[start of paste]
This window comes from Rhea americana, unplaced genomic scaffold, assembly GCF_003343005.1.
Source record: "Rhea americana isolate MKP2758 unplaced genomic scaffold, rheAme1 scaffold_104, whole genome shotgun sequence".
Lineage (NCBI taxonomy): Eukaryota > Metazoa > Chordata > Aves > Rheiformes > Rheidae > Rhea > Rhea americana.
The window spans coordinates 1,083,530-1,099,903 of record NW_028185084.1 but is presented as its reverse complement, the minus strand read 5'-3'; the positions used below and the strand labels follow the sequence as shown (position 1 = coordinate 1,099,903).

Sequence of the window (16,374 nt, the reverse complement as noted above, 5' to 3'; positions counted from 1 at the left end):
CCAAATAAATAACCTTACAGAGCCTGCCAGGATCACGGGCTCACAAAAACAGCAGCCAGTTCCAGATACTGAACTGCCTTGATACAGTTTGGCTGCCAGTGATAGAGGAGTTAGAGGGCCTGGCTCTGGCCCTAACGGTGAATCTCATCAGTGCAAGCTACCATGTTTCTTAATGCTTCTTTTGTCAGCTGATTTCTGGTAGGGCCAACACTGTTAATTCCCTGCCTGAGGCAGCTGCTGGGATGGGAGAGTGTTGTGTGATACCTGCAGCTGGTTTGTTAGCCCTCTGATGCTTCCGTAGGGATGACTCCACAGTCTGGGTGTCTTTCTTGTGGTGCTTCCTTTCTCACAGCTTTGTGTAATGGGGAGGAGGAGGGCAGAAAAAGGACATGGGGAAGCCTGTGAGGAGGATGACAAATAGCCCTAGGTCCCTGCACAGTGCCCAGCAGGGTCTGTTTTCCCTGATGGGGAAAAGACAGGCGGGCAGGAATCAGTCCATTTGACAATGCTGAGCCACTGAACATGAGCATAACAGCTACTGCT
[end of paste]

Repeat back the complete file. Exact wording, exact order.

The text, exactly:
This window comes from Rhea americana, unplaced genomic scaffold, assembly GCF_003343005.1.
Source record: "Rhea americana isolate MKP2758 unplaced genomic scaffold, rheAme1 scaffold_104, whole genome shotgun sequence".
Lineage (NCBI taxonomy): Eukaryota > Metazoa > Chordata > Aves > Rheiformes > Rheidae > Rhea > Rhea americana.
The window spans coordinates 1,083,530-1,099,903 of record NW_028185084.1 but is presented as its reverse complement, the minus strand read 5'-3'; the positions used below and the strand labels follow the sequence as shown (position 1 = coordinate 1,099,903).

Sequence of the window (16,374 nt, the reverse complement as noted above, 5' to 3'; positions counted from 1 at the left end):
CCAAATAAATAACCTTACAGAGCCTGCCAGGATCACGGGCTCACAAAAACAGCAGCCAGTTCCAGATACTGAACTGCCTTGATACAGTTTGGCTGCCAGTGATAGAGGAGTTAGAGGGCCTGGCTCTGGCCCTAACGGTGAATCTCATCAGTGCAAGCTACCATGTTTCTTAATGCTTCTTTTGTCAGCTGATTTCTGGTAGGGCCAACACTGTTAATTCCCTGCCTGAGGCAGCTGCTGGGATGGGAGAGTGTTGTGTGATACCTGCAGCTGGTTTGTTAGCCCTCTGATGCTTCCGTAGGGATGACTCCACAGTCTGGGTGTCTTTCTTGTGGTGCTTCCTTTCTCACAGCTTTGTGTAATGGGGAGGAGGAGGGCAGAAAAAGGACATGGGGAAGCCTGTGAGGAGGATGACAAATAGCCCTAGGTCCCTGCACAGTGCCCAGCAGGGTCTGTTTTCCCTGATGGGGAAAAGACAGGCGGGCAGGAATCAGTCCATTTGACAATGCTGAGCCACTGAACATGAGCATAACAGCTACTGCT